“It is smart thinking of the district because the days can be made up later, some school buildings have open windows due to poor ventilation, and there are many teachers and bus drivers out,” she said. “It is also a good short-term work-around for poor statewide policies around COVID.”
But Justin Pietrella, whose daughter attends kindergarten at a Charlestown elementary school, said he opposes closing school because he’s not convinced that the conditions are not safe enough for students to go to school. He questioned whether the decision was based on any cold-temperature threshold for calling a snow day.
“Those temperatures aren’t necessarily frequent, but they are certainly not uncommon,” he said. “If the school facilities are such that we’re unprepared for weather typical of the region we live in then surely there are some drastic changes needed.”
He also believes the district should be able to offer remote learning.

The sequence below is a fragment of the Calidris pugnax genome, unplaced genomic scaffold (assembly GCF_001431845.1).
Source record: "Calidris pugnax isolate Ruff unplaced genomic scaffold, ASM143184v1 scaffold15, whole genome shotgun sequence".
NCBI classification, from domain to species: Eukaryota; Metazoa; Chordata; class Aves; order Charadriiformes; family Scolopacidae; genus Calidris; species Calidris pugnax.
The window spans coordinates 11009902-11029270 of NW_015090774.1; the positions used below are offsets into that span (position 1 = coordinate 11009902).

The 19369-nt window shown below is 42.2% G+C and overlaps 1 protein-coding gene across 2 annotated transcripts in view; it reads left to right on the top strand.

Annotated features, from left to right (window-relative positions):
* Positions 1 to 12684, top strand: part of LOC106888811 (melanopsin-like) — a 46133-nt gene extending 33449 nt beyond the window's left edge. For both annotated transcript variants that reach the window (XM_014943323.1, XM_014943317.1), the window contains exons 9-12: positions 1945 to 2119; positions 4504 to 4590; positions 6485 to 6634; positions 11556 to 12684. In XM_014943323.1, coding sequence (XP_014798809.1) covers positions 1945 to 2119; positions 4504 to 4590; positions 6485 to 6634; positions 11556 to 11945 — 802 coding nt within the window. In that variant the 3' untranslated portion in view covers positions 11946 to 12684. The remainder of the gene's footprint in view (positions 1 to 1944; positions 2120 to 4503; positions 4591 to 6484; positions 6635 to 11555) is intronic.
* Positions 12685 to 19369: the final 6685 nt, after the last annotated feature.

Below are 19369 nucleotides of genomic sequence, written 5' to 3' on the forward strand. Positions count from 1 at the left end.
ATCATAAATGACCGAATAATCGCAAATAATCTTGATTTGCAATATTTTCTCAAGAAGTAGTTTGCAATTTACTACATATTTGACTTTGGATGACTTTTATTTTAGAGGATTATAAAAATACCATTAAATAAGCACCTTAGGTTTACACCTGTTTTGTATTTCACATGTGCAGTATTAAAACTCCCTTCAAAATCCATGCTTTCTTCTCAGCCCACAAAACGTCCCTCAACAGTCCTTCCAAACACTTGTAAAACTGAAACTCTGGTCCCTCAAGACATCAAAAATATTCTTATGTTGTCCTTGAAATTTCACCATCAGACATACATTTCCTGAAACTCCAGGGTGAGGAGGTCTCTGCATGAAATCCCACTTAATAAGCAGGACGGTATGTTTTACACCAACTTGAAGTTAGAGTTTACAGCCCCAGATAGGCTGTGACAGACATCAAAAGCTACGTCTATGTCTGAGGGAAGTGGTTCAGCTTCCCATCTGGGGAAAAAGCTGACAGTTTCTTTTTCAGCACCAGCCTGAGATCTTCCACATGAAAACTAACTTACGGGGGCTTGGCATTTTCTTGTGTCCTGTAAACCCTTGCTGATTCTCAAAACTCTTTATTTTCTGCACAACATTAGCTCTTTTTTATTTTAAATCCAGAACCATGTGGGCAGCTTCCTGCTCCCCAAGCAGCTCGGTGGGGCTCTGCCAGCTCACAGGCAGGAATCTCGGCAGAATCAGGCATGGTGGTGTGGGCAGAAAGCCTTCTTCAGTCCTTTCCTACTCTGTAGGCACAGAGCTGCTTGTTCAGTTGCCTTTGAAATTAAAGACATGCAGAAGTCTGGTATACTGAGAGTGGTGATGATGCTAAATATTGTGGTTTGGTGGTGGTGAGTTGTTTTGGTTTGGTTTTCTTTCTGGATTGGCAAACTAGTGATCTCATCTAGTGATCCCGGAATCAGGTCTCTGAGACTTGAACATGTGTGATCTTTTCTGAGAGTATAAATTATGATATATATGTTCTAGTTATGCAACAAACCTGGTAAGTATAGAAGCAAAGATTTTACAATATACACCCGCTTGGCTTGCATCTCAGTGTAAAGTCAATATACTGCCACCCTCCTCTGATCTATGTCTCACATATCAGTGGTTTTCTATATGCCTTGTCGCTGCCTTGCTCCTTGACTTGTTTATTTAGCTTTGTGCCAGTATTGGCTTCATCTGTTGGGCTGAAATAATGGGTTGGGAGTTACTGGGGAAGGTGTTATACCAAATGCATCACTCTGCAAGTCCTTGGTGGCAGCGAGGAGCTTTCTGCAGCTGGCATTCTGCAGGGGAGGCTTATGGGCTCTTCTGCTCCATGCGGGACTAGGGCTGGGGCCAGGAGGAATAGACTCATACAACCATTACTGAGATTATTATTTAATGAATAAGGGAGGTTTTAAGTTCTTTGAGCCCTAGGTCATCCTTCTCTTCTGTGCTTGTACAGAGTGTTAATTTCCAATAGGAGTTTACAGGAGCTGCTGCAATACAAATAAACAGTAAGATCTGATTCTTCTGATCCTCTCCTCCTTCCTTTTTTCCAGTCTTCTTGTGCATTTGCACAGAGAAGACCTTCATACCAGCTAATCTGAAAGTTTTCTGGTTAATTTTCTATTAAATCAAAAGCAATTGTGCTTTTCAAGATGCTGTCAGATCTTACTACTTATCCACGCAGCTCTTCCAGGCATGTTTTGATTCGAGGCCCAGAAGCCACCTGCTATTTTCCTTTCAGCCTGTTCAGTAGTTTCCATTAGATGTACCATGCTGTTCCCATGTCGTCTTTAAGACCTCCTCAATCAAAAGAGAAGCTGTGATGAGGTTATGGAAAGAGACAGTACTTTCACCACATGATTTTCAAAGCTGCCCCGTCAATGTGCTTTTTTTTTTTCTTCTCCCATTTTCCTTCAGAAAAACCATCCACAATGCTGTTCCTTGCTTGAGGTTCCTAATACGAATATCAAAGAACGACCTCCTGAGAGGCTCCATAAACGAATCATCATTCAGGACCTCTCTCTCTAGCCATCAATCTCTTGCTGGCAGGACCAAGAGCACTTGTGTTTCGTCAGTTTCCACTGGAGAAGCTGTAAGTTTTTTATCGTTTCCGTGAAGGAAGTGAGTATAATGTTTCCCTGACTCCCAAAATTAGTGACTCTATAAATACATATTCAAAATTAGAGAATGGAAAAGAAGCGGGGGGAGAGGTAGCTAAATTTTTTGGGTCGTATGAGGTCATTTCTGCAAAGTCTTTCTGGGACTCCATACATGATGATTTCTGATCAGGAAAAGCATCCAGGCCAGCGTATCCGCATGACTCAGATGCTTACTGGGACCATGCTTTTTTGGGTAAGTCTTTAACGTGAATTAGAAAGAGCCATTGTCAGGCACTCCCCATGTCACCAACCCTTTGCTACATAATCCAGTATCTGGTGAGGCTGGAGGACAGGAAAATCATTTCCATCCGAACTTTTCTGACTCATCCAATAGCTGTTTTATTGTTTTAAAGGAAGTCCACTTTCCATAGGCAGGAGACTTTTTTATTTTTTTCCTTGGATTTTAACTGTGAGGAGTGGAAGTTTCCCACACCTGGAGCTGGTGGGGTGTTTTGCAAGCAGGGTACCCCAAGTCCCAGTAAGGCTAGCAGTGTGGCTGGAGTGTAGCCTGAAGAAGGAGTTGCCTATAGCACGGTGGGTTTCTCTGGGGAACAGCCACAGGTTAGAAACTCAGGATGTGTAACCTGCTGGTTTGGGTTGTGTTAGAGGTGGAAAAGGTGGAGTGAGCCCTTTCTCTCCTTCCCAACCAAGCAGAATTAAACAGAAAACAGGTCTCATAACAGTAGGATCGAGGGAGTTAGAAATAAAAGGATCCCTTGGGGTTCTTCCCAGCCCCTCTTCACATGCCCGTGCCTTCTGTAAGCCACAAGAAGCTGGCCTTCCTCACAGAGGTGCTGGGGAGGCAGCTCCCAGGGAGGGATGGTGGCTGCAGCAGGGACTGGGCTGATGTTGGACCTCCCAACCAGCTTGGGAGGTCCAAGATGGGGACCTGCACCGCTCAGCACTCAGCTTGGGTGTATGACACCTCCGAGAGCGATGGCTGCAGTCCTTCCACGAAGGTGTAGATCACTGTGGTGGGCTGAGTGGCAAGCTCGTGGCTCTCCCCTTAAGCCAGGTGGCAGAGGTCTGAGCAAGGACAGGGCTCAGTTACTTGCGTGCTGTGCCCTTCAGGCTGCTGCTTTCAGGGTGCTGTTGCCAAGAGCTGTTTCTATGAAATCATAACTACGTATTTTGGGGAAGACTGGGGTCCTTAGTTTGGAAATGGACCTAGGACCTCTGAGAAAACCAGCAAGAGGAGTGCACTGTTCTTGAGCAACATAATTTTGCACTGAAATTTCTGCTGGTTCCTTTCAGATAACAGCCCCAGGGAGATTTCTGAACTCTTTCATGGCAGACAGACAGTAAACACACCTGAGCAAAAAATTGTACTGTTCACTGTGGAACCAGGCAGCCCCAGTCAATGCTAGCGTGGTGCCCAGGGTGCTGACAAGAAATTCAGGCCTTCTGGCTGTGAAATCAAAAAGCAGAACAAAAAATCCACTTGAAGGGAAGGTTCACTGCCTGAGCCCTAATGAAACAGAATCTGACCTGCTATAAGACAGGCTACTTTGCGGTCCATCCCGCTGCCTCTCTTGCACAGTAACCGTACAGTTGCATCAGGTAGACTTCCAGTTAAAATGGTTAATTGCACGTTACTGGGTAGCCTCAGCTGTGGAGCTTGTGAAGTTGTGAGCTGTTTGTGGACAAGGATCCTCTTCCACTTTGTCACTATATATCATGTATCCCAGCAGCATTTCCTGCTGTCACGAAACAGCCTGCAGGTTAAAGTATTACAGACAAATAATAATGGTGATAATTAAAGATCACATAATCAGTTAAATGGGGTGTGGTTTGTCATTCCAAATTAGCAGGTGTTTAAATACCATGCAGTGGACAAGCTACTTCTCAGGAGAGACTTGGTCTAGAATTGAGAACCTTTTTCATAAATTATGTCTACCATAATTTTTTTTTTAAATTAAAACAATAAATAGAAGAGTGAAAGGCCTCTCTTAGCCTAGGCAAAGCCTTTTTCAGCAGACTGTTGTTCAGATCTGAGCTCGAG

Councilor At Large Erin Murphy, who supported canceling classes on Tuesday, called on the city to invest more in school buildings, especially in upgrading antiquated ventilation. About two-thirds of the city’s schools were built before World War II.
“Being a Boston Public Schools teacher for 24 years, I understand and support the reasons behind Boston Public Schools being closed tomorrow, but I do believe that this raises bigger questions about the infrastructure of our Boston Public Schools, including better ways to mitigate heat and cold in our classrooms,” she said in a statement.
Matt Stout, Milton J. Valencia, Travis Anderson, and Jeremiah Manion of the Globe staff contributed to this report.